SNC-Lavalin is still trying for a settlement. Canada’s public prosecutor wants to make that harder for them

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Canada’s director of public prosecutions is firing a new volley at SNC-Lavalin that could hobble the company’s ongoing legal fight for a special settlement agreement over alleged corruption in Libya.

The prosecutor wants the Federal Court of Appeal to strike out a key element of the construction and engineering firm’s challenge of a ruling that went against the company.

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Montreal-based SNC-Lavalin faces corruption and fraud charges related to business deals in Libya from 2001 to 2011. A conviction could bar the company from receiving federal contracts for 10 years.

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SNC-Lavalin unsuccessfully pressed the director of prosecutions to negotiate a “remediation agreement,” an alternative means of holding an organization accountable for wrongdoing without a formal finding of guilt.

In a March ruling, a judge tossed out the firm’s plea for judicial review of the 2018 decision.

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SNC-Lavalin is appealing the judge’s ruling, pointing to recent revelations from parliamentary committee testimony from former attorney general Jody Wilson-Raybould and others to bolster its arguments.

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The company says “new and deeply troubling facts” that came to light in the political saga show that checks and balances intended to ensure accountability were “critically circumvented,” amounting to a “clear abuse of process.”

However, the director of prosecutions is asking the appeal court to prevent SNC-Lavalin from ever supplementing its original arguments with the new information. If the director’s motion succeeds, it would represent another legal setback to the company’s bid for a remediation agreement.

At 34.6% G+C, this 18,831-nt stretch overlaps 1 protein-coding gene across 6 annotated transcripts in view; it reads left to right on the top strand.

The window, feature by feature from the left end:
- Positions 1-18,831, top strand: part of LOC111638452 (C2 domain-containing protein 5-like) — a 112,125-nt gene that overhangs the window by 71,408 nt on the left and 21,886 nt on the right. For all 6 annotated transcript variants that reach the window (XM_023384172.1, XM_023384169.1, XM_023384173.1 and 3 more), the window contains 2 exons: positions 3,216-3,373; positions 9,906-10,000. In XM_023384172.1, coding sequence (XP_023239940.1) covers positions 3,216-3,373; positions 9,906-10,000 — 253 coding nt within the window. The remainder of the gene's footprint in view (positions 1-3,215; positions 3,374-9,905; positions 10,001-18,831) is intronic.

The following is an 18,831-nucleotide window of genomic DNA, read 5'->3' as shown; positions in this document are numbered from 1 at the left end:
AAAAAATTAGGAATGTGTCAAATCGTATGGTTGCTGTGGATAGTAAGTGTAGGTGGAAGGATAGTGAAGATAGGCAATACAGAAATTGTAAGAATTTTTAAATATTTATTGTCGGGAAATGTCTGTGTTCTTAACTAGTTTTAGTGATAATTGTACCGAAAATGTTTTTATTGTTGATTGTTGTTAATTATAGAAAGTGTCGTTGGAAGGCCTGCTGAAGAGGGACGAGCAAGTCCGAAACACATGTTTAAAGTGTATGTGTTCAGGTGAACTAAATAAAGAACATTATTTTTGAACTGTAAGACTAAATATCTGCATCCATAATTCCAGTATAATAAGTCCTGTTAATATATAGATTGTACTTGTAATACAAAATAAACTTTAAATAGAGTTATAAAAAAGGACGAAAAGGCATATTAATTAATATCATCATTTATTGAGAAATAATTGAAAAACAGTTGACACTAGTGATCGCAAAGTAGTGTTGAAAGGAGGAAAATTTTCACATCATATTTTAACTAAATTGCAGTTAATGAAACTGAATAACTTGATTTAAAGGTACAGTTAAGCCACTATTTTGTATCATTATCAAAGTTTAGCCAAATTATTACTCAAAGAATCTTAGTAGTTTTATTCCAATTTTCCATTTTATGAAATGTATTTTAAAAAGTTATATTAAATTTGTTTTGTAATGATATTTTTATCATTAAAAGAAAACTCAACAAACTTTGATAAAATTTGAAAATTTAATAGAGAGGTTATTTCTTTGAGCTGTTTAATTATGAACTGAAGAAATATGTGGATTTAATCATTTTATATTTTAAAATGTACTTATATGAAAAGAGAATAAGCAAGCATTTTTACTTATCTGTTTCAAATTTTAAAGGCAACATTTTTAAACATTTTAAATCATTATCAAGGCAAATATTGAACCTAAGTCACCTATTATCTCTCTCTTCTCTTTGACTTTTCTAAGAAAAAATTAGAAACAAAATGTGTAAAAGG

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SNC-Lavalin has been embroiled in a high-profile political storm since February, when the Globe and Mail newspaper reported that prime ministerial aides leaned on Wilson-Raybould to ensure a remediation agreement for the company. She resigned from cabinet days later.

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Wilson-Raybould told the House of Commons justice committee in late February she faced a campaign of relentless pressure to secure an agreement for SNC-Lavalin. Prime Minister Justin Trudeau denies officials acted inappropriately.

The director of prosecutions formally told SNC-Lavalin on Oct. 9, 2018, that negotiating an agreement would be inappropriate in this particular case, prompting the company to ask the Federal Court for an order requiring talks.

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In its March ruling, the Federal Court said prosecutorial discretion is not subject to judicial review, except for cases where there is an abuse of process.

In its filing with the Court of Appeal, SNC-Lavalin contends the process of determining whether to pursue a remediation agreement “was completely flawed.”

The company says testimony before the justice committee made it clear that on Sept. 4, 2018, director of prosecutions Kathleen Roussel provided Wilson-Raybould with a memo that apparently outlined the prosecutor’s case against a remediation agreement.

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By Sept. 16, Wilson-Raybould told the committee, she had formed the view it was unnecessary to intervene in the prosecutor’s decision.

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However, SNC-Lavalin stresses in its filing that a dialogue with the prosecutor’s office was still unfolding.

In early September 2018, the public prosecutor agreed to receive additional SNC-Lavalin information addressing concerns, the company says. Its subsequent submissions came in letters to the prosecutor Sept. 7 and Sept. 17.

SNC-Lavalin notes Wilson-Raybould made no mention of these developments and was likely not aware of them. As a result, her conclusion not to intervene “was based on incomplete information,” the company says.

SNC-Lavalin argues Roussel failed to advise Wilson-Raybould that she had agreed to receive additional information from the company and neglected to update her Sept. 4 memo to the then-attorney general.

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